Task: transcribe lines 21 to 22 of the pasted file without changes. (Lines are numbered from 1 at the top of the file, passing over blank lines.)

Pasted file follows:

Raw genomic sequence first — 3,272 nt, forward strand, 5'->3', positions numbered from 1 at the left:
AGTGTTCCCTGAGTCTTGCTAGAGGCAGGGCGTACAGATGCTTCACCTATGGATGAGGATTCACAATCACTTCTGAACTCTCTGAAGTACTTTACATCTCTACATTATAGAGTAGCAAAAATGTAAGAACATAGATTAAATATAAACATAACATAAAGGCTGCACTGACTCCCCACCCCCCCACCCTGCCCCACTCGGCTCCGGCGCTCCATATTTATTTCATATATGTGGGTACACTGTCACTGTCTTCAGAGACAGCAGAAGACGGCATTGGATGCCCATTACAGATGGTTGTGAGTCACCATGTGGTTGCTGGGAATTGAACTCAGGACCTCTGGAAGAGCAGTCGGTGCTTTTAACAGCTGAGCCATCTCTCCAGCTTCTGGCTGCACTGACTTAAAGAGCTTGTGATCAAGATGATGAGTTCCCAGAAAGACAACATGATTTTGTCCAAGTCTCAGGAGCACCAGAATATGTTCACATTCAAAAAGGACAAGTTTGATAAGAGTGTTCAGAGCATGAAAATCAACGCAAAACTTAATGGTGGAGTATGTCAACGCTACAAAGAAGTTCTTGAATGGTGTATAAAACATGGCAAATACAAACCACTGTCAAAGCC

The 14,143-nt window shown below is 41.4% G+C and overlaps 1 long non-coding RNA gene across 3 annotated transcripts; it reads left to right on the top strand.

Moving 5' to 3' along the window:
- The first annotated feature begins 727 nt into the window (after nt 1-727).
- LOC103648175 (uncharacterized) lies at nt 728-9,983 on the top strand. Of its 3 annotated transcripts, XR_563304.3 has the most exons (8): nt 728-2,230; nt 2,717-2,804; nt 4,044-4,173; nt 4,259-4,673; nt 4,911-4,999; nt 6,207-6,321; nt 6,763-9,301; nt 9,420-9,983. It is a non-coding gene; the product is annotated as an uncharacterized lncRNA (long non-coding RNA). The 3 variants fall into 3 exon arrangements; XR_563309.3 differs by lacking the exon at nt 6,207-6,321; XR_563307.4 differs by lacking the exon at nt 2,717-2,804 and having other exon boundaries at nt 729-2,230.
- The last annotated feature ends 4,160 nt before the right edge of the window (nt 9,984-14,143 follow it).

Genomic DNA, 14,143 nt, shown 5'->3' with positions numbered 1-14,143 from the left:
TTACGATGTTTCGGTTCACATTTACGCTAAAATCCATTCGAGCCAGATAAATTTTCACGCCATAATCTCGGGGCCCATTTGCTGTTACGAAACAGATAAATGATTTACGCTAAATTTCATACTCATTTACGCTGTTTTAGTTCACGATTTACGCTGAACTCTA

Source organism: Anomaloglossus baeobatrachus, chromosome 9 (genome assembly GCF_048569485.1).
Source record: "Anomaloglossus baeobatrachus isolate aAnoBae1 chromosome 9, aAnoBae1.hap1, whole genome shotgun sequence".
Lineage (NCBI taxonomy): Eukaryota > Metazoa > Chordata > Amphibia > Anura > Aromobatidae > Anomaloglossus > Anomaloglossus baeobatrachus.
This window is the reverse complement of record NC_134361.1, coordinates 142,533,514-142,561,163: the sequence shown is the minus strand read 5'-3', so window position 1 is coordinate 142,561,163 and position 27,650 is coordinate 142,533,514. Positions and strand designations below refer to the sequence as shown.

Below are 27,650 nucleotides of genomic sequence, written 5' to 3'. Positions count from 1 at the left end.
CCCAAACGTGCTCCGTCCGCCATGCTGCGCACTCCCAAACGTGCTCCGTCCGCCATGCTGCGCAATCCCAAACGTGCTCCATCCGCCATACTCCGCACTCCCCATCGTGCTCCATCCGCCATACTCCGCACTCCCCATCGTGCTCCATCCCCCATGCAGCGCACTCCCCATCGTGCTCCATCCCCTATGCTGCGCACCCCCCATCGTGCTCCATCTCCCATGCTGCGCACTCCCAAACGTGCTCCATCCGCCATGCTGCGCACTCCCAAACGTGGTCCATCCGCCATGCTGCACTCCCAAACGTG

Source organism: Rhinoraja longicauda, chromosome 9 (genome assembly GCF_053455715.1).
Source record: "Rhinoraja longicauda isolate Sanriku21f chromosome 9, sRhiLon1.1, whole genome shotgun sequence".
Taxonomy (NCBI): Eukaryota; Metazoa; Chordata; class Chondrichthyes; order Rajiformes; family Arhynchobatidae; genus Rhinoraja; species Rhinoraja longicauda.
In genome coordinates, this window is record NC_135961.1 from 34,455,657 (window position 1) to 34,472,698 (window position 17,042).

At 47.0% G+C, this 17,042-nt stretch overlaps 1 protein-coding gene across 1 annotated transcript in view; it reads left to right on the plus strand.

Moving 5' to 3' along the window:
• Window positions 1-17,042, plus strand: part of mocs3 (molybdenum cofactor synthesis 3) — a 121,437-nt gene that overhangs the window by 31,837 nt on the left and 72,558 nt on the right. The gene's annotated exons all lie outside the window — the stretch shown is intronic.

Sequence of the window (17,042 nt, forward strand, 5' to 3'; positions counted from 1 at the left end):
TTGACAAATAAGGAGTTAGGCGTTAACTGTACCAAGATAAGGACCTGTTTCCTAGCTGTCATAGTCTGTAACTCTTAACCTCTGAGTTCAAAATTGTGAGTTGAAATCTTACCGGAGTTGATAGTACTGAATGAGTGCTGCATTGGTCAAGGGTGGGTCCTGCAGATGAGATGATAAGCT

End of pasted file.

Moving 5' to 3' along the window:
• Window positions 1-17,042, plus strand: part of mocs3 (molybdenum cofactor synthesis 3) — a 121,437-nt gene that overhangs the window by 31,837 nt on the left and 72,558 nt on the right. The gene's annotated exons all lie outside the window — the stretch shown is intronic.